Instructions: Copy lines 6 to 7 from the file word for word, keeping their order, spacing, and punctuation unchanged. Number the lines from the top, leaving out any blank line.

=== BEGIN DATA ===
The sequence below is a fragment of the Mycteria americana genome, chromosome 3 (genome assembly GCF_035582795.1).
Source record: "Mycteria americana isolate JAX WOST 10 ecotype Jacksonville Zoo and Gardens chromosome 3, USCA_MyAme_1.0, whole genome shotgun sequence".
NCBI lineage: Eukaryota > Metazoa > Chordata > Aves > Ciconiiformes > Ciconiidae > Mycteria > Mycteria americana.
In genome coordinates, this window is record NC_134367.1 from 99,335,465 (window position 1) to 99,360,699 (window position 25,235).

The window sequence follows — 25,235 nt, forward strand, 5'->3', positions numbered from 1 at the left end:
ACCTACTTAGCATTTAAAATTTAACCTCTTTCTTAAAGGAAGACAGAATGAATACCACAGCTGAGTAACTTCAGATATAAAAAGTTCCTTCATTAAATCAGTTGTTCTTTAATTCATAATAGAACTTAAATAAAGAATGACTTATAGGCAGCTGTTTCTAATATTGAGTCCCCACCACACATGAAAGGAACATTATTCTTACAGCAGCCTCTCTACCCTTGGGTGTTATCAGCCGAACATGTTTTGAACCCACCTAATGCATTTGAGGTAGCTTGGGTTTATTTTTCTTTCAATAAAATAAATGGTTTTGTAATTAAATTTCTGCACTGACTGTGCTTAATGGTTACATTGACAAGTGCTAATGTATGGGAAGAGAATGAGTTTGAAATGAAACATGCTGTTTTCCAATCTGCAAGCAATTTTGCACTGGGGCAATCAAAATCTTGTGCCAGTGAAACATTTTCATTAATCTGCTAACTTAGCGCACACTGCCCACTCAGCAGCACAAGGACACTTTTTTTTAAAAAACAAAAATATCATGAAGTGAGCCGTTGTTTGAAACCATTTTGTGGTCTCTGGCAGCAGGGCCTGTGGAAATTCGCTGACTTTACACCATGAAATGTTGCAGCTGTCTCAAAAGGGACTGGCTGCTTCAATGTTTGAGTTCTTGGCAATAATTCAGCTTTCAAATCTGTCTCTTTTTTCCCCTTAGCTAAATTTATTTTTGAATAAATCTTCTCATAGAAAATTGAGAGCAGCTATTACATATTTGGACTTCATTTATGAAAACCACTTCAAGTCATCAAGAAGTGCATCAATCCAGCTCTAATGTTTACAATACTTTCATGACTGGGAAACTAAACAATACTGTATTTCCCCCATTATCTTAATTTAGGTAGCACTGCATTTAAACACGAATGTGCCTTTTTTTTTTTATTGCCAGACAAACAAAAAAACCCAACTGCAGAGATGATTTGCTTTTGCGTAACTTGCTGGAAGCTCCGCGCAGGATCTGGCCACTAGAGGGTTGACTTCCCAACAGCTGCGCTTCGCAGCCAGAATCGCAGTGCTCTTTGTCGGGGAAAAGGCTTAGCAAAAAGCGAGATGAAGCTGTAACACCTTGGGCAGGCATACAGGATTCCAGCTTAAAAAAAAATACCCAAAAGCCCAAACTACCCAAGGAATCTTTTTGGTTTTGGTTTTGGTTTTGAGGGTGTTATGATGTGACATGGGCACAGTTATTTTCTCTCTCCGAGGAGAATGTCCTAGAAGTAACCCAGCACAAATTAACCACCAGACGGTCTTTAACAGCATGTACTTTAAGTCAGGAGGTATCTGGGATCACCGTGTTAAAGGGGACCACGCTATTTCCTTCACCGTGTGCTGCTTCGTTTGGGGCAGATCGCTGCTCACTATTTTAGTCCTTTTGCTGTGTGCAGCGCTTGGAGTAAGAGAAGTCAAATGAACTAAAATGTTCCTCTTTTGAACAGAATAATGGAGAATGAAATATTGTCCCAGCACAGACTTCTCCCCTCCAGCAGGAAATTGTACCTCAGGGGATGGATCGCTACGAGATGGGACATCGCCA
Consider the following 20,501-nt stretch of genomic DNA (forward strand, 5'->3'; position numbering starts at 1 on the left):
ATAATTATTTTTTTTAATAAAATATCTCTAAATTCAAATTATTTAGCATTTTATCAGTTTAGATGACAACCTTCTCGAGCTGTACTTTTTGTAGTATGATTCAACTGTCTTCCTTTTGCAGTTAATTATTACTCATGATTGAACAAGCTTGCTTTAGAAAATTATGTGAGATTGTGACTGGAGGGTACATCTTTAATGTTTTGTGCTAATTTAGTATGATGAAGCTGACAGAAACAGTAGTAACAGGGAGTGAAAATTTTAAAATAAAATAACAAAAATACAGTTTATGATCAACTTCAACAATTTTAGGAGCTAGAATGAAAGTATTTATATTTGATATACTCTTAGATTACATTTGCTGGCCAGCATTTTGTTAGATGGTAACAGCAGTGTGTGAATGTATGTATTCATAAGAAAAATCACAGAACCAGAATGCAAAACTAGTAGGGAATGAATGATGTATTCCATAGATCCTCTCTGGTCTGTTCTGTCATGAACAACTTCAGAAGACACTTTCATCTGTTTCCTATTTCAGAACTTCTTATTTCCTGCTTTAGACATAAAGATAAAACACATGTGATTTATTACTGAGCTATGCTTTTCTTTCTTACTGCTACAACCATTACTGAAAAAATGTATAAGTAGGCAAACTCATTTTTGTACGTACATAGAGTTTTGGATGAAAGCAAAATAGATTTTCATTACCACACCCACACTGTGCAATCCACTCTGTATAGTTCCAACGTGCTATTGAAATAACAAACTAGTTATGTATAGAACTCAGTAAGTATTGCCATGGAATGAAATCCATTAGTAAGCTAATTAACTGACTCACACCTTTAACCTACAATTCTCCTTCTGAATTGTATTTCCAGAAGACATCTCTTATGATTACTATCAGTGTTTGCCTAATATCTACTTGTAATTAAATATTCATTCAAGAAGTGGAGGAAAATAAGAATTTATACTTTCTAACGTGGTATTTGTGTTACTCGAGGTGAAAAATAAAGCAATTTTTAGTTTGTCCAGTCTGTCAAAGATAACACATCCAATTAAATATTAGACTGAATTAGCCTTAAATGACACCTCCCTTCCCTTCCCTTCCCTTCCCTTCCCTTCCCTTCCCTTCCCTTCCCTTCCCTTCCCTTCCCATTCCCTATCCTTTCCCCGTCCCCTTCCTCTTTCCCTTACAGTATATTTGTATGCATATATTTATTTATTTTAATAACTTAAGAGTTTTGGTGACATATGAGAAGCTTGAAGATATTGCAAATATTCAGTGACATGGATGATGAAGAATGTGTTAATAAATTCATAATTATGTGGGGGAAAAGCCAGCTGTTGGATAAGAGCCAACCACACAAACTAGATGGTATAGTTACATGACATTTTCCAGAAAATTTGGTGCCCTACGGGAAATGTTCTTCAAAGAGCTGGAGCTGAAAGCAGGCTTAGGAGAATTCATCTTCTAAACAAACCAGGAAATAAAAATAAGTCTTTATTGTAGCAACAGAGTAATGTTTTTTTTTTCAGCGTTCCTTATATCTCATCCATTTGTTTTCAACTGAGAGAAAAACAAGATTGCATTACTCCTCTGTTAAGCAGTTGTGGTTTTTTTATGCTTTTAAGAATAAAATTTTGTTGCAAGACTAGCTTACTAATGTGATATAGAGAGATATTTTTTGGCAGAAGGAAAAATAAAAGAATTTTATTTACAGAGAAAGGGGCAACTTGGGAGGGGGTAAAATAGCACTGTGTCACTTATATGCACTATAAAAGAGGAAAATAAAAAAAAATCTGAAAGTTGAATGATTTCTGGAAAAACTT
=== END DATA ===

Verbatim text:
ACCTACTTAGCATTTAAAATTTAACCTCTTTCTTAAAGGAAGACAGAATGAATACCACAGCTGAGTAACTTCAGATATAAAAAGTTCCTTCATTAAATCAGTTGTTCTTTAATTCATAATAGAACTTAAATAAAGAATGACTTATAGGCAGCTGTTTCTAATATTGAGTCCCCACCACACATGAAAGGAACATTATTCTTACAGCAGCCTCTCTACCCTTGGGTGTTATCAGCCGAACATGTTTTGAACCCACCTAATGCATTTGAGGTAGCTTGGGTTTATTTTTCTTTCAATAAAATAAATGGTTTTGTAATTAAATTTCTGCACTGACTGTGCTTAATGGTTACATTGACAAGTGCTAATGTATGGGAAGAGAATGAGTTTGAAATGAAACATGCTGTTTTCCAATCTGCAAGCAATTTTGCACTGGGGCAATCAAAATCTTGTGCCAGTGAAACATTTTCATTAATCTGCTAACTTAGCGCACACTGCCCACTCAGCAGCACAAGGACACTTTTTTTTAAAAAACAAAAATATCATGAAGTGAGCCGTTGTTTGAAACCATTTTGTGGTCTCTGGCAGCAGGGCCTGTGGAAATTCGCTGACTTTACACCATGAAATGTTGCAGCTGTCTCAAAAGGGACTGGCTGCTTCAATGTTTGAGTTCTTGGCAATAATTCAGCTTTCAAATCTGTCTCTTTTTTCCCCTTAGCTAAATTTATTTTTGAATAAATCTTCTCATAGAAAATTGAGAGCAGCTATTACATATTTGGACTTCATTTATGAAAACCACTTCAAGTCATCAAGAAGTGCATCAATCCAGCTCTAATGTTTACAATACTTTCATGACTGGGAAACTAAACAATACTGTATTTCCCCCATTATCTTAATTTAGGTAGCACTGCATTTAAACACGAATGTGCCTTTTTTTTTTTATTGCCAGACAAACAAAAAAACCCAACTGCAGAGATGATTTGCTTTTGCGTAACTTGCTGGAAGCTCCGCGCAGGATCTGGCCACTAGAGGGTTGACTTCCCAACAGCTGCGCTTCGCAGCCAGAATCGCAGTGCTCTTTGTCGGGGAAAAGGCTTAGCAAAAAGCGAGATGAAGCTGTAACACCTTGGGCAGGCATACAGGATTCCAGCTTAAAAAAAAATACCCAAAAGCCCAAACTACCCAAGGAATCTTTTTGGTTTTGGTTTTGGTTTTGAGGGTGTTATGATGTGACATGGGCACAGTTATTTTCTCTCTCCGAGGAGAATGTCCTAGAAGTAACCCAGCACAAATTAACCACCAGACGGTCTTTAACAGCATGTACTTTAAGTCAGGAGGTATCTGGGATCACCGTGTTAAAGGGGACCACGCTATTTCCTTCACCGTGTGCTGCTTCGTTTGGGGCAGATCGCTGCTCACTATTTTAGTCCTTTTGCTGTGTGCAGCGCTTGGAGTAAGAGAAGTCAAATGAACTAAAATGTTCCTCTTTTGAACAGAATAATGGAGAATGAAATATTGTCCCAGCACAGACTTCTCCCCTCCAGCAGGAAATTGTACCTCAGGGGATGGATCGCTACGAGATGGGACATCGCCA
Consider the following 20,501-nt stretch of genomic DNA (forward strand, 5'->3'; position numbering starts at 1 on the left):